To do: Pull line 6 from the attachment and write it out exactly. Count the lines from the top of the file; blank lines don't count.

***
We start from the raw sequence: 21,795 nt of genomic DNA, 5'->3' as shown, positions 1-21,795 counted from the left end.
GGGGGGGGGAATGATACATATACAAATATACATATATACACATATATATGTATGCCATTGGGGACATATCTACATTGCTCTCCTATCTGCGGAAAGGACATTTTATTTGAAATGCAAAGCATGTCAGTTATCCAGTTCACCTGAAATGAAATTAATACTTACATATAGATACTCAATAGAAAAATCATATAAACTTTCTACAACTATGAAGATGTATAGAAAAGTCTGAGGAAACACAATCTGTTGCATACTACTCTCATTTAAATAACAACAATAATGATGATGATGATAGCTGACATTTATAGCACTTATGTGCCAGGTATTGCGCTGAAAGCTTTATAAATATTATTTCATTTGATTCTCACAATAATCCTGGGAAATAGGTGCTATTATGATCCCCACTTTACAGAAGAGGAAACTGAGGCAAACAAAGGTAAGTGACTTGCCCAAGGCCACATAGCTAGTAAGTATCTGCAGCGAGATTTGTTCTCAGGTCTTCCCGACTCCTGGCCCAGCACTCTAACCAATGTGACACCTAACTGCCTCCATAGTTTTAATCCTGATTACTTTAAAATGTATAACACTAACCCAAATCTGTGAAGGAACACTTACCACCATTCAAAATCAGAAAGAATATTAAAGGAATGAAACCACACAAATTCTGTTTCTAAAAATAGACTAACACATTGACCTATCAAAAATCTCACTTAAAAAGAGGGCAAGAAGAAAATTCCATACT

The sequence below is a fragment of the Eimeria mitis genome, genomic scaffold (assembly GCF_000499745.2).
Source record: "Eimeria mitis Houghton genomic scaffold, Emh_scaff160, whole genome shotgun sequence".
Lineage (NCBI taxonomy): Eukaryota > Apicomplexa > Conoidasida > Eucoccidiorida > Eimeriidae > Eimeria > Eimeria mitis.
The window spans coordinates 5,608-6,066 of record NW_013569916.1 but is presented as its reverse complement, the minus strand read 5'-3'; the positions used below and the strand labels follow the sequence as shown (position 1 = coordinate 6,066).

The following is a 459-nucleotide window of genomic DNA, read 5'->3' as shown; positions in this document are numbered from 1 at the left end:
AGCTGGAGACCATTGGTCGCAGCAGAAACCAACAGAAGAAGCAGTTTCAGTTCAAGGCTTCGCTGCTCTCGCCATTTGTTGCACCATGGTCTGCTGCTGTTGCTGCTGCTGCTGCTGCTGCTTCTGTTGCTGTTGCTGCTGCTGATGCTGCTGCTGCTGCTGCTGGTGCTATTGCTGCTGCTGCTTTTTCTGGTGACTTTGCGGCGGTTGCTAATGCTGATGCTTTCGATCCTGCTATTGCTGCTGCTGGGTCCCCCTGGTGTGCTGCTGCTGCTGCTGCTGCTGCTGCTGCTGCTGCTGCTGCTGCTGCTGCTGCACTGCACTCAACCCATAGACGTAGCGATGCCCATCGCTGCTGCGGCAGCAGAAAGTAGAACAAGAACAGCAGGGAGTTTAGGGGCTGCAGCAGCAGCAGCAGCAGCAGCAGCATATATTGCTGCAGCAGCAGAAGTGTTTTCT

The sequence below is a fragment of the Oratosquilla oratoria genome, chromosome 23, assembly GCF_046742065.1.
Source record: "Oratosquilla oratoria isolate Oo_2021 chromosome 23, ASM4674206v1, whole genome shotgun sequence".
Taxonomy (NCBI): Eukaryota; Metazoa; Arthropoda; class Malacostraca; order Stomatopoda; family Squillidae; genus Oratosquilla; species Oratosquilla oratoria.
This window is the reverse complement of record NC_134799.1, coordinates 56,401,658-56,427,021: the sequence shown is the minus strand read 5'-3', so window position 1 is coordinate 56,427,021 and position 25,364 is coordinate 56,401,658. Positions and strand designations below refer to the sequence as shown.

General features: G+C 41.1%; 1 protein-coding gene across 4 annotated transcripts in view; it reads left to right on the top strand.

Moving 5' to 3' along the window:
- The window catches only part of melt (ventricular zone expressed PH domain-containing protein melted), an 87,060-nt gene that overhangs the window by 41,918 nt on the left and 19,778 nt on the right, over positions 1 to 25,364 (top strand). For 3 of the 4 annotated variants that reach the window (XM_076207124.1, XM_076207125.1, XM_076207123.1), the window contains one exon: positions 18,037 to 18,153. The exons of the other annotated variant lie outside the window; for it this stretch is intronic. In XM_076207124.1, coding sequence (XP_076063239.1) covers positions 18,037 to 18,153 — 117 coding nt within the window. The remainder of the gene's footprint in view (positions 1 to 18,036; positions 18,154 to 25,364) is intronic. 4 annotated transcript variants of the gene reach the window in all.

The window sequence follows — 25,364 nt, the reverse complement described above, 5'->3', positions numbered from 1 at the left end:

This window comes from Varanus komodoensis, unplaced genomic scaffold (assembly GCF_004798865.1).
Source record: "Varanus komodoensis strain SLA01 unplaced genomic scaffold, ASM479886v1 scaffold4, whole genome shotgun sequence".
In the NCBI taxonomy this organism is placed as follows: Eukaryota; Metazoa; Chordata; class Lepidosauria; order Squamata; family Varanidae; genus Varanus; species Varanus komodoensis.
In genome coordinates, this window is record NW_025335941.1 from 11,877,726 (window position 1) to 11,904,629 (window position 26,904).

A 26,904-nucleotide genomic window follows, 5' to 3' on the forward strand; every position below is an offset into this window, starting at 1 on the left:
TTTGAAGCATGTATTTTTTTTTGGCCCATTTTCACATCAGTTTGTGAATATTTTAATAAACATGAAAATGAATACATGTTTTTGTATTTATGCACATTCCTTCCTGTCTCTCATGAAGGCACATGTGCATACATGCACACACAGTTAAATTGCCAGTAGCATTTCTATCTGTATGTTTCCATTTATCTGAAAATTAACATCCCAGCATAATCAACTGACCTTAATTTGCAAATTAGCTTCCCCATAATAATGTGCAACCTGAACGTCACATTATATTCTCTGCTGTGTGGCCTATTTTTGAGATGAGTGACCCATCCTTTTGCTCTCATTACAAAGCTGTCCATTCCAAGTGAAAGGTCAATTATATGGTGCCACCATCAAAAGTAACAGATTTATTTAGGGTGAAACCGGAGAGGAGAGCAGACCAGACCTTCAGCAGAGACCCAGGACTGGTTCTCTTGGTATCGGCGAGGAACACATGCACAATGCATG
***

The window spans coordinates 5,608-6,066 of record NW_013569916.1 but is presented as its reverse complement, the minus strand read 5'-3'; the positions used below and the strand labels follow the sequence as shown (position 1 = coordinate 6,066).